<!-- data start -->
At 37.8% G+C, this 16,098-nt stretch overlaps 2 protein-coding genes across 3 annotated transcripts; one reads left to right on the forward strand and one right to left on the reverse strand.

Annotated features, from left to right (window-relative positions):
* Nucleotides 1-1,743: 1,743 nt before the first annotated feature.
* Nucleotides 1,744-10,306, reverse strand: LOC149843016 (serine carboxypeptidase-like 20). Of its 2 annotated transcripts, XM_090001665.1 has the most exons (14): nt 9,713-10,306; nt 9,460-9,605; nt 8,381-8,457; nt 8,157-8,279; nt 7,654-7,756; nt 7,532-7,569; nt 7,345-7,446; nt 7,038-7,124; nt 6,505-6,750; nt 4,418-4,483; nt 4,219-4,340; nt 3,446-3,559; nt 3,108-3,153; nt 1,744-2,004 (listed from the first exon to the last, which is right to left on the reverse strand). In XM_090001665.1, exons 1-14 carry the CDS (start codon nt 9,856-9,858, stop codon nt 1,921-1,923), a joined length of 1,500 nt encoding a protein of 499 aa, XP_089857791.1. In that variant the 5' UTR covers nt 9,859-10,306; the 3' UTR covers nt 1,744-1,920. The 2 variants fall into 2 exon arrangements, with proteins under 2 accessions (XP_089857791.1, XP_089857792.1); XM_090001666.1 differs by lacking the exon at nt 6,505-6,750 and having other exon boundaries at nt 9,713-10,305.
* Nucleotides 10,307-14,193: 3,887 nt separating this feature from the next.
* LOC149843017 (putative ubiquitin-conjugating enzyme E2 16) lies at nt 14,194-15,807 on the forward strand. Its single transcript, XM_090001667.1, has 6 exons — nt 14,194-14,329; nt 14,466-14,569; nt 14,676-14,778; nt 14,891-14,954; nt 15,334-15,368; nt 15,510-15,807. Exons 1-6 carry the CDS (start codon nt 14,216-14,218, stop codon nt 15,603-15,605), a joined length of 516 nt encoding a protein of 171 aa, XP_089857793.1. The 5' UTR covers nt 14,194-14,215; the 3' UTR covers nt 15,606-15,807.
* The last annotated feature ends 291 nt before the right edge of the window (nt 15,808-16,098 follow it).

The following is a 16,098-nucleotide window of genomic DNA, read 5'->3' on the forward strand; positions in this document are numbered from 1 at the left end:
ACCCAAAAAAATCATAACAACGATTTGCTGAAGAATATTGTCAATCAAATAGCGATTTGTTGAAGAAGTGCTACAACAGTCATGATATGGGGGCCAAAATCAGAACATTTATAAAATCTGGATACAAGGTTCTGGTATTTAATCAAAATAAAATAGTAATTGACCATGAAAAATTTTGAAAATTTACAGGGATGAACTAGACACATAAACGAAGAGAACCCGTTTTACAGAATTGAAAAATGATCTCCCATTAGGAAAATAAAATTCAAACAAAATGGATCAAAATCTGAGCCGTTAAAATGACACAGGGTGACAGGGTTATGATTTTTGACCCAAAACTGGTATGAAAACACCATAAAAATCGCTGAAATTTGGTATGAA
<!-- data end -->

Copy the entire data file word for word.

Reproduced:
At 37.8% G+C, this 16,098-nt stretch overlaps 2 protein-coding genes across 3 annotated transcripts; one reads left to right on the forward strand and one right to left on the reverse strand.

Annotated features, from left to right (window-relative positions):
* Nucleotides 1-1,743: 1,743 nt before the first annotated feature.
* Nucleotides 1,744-10,306, reverse strand: LOC149843016 (serine carboxypeptidase-like 20). Of its 2 annotated transcripts, XM_090001665.1 has the most exons (14): nt 9,713-10,306; nt 9,460-9,605; nt 8,381-8,457; nt 8,157-8,279; nt 7,654-7,756; nt 7,532-7,569; nt 7,345-7,446; nt 7,038-7,124; nt 6,505-6,750; nt 4,418-4,483; nt 4,219-4,340; nt 3,446-3,559; nt 3,108-3,153; nt 1,744-2,004 (listed from the first exon to the last, which is right to left on the reverse strand). In XM_090001665.1, exons 1-14 carry the CDS (start codon nt 9,856-9,858, stop codon nt 1,921-1,923), a joined length of 1,500 nt encoding a protein of 499 aa, XP_089857791.1. In that variant the 5' UTR covers nt 9,859-10,306; the 3' UTR covers nt 1,744-1,920. The 2 variants fall into 2 exon arrangements, with proteins under 2 accessions (XP_089857791.1, XP_089857792.1); XM_090001666.1 differs by lacking the exon at nt 6,505-6,750 and having other exon boundaries at nt 9,713-10,305.
* Nucleotides 10,307-14,193: 3,887 nt separating this feature from the next.
* LOC149843017 (putative ubiquitin-conjugating enzyme E2 16) lies at nt 14,194-15,807 on the forward strand. Its single transcript, XM_090001667.1, has 6 exons — nt 14,194-14,329; nt 14,466-14,569; nt 14,676-14,778; nt 14,891-14,954; nt 15,334-15,368; nt 15,510-15,807. Exons 1-6 carry the CDS (start codon nt 14,216-14,218, stop codon nt 15,603-15,605), a joined length of 516 nt encoding a protein of 171 aa, XP_089857793.1. The 5' UTR covers nt 14,194-14,215; the 3' UTR covers nt 15,606-15,807.
* The last annotated feature ends 291 nt before the right edge of the window (nt 15,808-16,098 follow it).

The following is a 16,098-nucleotide window of genomic DNA, read 5'->3' on the forward strand; positions in this document are numbered from 1 at the left end:
ACCCAAAAAAATCATAACAACGATTTGCTGAAGAATATTGTCAATCAAATAGCGATTTGTTGAAGAAGTGCTACAACAGTCATGATATGGGGGCCAAAATCAGAACATTTATAAAATCTGGATACAAGGTTCTGGTATTTAATCAAAATAAAATAGTAATTGACCATGAAAAATTTTGAAAATTTACAGGGATGAACTAGACACATAAACGAAGAGAACCCGTTTTACAGAATTGAAAAATGATCTCCCATTAGGAAAATAAAATTCAAACAAAATGGATCAAAATCTGAGCCGTTAAAATGACACAGGGTGACAGGGTTATGATTTTTGACCCAAAACTGGTATGAAAACACCATAAAAATCGCTGAAATTTGGTATGAA